The above results indicate that the productivity of the module for 35% oxygen can be increased 2.9 fold if the number of shortened fibers selected produces a sweep flow of 1.40 scfm. If the module is operated to produce 40% oxygen, its productivity can be increased by 54% if the number of sweep filaments used produces a sweep flow of 0.40 scfm.
The same module used in Example 3 is used in this example where the operating conditions are 30° C. and a feed air is supplied at a pressure of 60 psig. The results of computer simulations are shown in Table 4.
Table 4 below is in two parts. In the first part, the sweep flow is 1.4 scfm. In this part, it is the objective to show the effect of the non-permeate flow on the permeate oxygen concentration. Primarily, it is the object of the example to produce oxygen at a content of about 35% in the permeate stream. The second part of Table 4 shows the effect of the non-permeate flow where there is no sweep flow. In the module with zero sweep, the oxygen concentration increases sharply as the non-permeate flow rate increases. Therefore control of permeate oxygen concentration is more difficult. In comparison, for the module with sweep, the permeate oxygen concentration increases more gradually as the non-permeate flow rate increases. This allows more accurate control of the permeate oxygen concentration.
Hence, the feed-swept module with the appropriate sweep flow rate shows less variation in the oxygen production with the changing non-permeate flow than does the non-sweep module. Thus, with the sweep, the desired oxygen rate is better controlled with higher accuracy and less drift by use of a properly designed module having a feed sweep.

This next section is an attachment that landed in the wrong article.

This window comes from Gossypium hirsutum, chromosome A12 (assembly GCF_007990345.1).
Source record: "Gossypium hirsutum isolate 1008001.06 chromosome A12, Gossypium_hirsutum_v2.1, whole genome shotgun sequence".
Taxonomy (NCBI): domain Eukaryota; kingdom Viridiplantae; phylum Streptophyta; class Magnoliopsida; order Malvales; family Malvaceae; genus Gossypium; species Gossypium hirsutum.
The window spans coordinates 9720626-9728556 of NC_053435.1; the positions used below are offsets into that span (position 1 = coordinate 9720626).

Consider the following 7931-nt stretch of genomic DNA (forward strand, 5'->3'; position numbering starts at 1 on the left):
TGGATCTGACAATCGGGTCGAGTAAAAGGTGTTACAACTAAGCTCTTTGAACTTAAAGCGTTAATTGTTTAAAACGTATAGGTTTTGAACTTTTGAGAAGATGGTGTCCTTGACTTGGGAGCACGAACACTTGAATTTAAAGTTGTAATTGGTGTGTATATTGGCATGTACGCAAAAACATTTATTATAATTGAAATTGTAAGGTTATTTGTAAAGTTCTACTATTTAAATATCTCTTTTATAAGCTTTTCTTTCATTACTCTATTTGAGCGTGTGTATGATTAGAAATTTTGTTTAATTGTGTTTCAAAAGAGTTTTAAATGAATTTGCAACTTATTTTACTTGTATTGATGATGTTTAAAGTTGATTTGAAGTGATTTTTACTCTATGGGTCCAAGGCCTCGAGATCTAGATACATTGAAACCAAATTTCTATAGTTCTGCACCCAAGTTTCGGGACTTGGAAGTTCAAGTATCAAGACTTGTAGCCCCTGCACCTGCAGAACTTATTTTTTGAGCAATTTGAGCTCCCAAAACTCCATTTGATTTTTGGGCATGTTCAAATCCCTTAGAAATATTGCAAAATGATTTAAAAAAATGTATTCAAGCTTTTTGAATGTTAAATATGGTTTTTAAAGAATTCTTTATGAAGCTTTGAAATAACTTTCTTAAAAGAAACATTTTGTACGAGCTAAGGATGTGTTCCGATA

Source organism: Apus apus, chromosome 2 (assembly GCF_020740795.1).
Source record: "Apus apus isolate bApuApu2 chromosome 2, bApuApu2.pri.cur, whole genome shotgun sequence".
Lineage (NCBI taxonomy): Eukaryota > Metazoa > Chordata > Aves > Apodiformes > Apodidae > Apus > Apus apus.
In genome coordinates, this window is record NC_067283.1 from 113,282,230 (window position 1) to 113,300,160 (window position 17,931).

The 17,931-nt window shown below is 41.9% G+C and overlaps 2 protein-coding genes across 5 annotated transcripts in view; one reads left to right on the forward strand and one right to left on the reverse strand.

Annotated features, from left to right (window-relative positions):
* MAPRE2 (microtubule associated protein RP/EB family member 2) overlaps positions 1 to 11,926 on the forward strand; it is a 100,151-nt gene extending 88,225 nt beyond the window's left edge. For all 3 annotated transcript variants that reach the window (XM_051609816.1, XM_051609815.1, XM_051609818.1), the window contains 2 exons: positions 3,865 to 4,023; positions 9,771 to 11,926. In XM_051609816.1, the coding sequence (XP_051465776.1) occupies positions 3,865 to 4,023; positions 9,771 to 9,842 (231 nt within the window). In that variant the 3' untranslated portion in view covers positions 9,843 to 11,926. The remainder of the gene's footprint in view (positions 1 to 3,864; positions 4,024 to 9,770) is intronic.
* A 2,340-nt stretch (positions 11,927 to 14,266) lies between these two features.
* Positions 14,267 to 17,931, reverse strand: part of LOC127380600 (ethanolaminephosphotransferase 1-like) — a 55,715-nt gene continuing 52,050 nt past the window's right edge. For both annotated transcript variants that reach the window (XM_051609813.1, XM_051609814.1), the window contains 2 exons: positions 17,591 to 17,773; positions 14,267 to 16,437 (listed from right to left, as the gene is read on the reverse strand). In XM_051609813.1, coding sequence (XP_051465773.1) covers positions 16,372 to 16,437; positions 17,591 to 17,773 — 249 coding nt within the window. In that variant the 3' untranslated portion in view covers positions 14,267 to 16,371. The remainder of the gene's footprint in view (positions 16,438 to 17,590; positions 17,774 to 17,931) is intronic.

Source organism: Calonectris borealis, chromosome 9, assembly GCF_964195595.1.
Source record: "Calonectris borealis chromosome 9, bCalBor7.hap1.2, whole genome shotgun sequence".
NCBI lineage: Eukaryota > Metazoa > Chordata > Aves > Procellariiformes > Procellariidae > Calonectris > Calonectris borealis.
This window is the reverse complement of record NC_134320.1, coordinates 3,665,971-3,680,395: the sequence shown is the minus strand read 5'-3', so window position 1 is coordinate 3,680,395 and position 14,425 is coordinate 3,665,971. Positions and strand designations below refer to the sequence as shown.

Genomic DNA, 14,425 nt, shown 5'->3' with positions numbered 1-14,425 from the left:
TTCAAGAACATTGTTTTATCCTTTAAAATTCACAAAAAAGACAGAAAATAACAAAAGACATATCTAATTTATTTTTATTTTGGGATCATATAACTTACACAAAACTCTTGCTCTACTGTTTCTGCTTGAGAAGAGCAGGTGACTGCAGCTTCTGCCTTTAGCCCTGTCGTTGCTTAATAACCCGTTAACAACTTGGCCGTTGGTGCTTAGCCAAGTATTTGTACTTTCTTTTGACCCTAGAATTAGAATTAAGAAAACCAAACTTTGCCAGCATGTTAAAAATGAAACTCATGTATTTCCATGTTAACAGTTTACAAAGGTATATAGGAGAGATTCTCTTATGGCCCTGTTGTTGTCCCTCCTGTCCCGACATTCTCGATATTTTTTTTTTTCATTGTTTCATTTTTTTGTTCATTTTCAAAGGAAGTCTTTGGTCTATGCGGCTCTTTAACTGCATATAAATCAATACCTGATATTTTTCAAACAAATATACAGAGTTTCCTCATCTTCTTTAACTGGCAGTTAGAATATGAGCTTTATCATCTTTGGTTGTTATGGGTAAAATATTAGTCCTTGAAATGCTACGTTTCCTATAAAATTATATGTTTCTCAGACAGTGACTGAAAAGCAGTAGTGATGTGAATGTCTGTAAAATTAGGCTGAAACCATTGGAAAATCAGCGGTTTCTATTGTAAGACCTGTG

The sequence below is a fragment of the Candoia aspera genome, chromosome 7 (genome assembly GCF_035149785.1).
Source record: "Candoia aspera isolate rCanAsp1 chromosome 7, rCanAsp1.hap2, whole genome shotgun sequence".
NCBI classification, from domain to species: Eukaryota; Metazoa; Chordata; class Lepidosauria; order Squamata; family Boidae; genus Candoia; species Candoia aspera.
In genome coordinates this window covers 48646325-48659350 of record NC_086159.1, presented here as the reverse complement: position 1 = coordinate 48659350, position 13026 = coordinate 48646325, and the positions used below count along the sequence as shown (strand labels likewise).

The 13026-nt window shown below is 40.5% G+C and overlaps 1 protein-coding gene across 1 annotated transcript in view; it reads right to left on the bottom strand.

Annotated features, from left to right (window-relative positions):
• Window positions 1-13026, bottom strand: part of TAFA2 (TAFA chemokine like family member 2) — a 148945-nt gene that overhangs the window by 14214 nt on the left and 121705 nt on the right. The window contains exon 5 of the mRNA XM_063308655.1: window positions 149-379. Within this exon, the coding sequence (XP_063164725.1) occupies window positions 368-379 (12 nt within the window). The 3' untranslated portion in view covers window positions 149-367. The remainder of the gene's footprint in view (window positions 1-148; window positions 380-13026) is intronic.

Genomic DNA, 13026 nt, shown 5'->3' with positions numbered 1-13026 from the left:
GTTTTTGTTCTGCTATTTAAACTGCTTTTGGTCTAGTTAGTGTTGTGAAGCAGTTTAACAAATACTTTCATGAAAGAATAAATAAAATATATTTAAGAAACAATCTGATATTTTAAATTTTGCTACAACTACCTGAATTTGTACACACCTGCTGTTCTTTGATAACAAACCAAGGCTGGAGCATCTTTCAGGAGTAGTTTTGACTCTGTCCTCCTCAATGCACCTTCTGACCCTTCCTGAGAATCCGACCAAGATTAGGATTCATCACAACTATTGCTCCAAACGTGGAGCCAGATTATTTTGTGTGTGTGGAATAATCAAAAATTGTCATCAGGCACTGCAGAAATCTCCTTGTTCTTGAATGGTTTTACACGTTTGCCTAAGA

TABLE 4__________________________________________________________________________SWEEP FLOW = 1.40 SCFM SWEEP FLOW = 0.00NON-PERMEATE PERMEATE PERMEATE NON-PERMEATE PERMEATE PERMEATEFLOW SCFM OXYGEN % FLOW SCFM FLOW SCFM OXYGEN % FLOW SCFM__________________________________________________________________________1.64 30.4 2.36 0.646 34.4 0.8542.58 32.8 2.42 1.10 39.0 0.9043.53 34.2 2.47 1.56 41.7 0.9374.51 35.1 2.49 2.04 43.5 0.9605.49 35.8 2.51 3.01 45.6 0.9896.47 36.3 2.537.46 36.7 2.548.45 37.0 2.55__________________________________________________________________________
A double-ended, bore-feed module, 4"×3', containing 330 square feet of active fiber area is used in this Example. The module is operated with air at 15 psig on the feed side and the permeate port is connected to a vacuum pump drawing the pressure down to 2 psia at the permeate exit port. The non-permeate flow rate is adjusted to produce 35% oxygen in the permeate stream. Four different modules, each with a different number of "sweep fibers", are used. The corresponding sweep flow rates and the results of the computer simulations are shown below in Table 5.
TABLE 5______________________________________ SWEEP FEED 35%O2MODULE FLOW FLOW PERMEATE PERMEATE/NO. scfm scfm FLOW scfm FEED %______________________________________1 0 1.42 0.809 57.02 0.50 2.76 1.39 50.43 0.75 3.65 1.68 46.04 1.00 4.91 1.97 40.1______________________________________
The above results show the increased product flow and decreased recovery as the sweep flow rate injected via "sweep fibers" is increased. The optimum sweep flow rate will depend upon the needs of a particular application.
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|U.S. Classification||95/54, 96/10, 96/8|
|International Classification||C01B13/02, B01D53/22, B01D63/02, B01D63/04|
|Cooperative Classification||C01B13/0251, B01D53/22, C01B2210/0046, B01D63/02, B01D63/04|
|European Classification||B01D53/22, B01D63/04, B01D63/02, C01B13/02D4B|
|Oct 17, 1994||AS||Assignment|
Owner name: PERMEA, INC., MISSOURI
Free format text: ASSIGNMENT OF ASSIGNORS INTEREST;ASSIGNOR:KALTHOD, DILIP G.;REEL/FRAME:007196/0663
Effective date: 19941013
|Jun 4, 1999||FPAY||Fee payment|
Year of fee payment: 4
|May 1, 2003||FPAY||Fee payment|
Year of fee payment: 8
|May 1, 2007||FPAY||Fee payment|
Year of fee payment: 12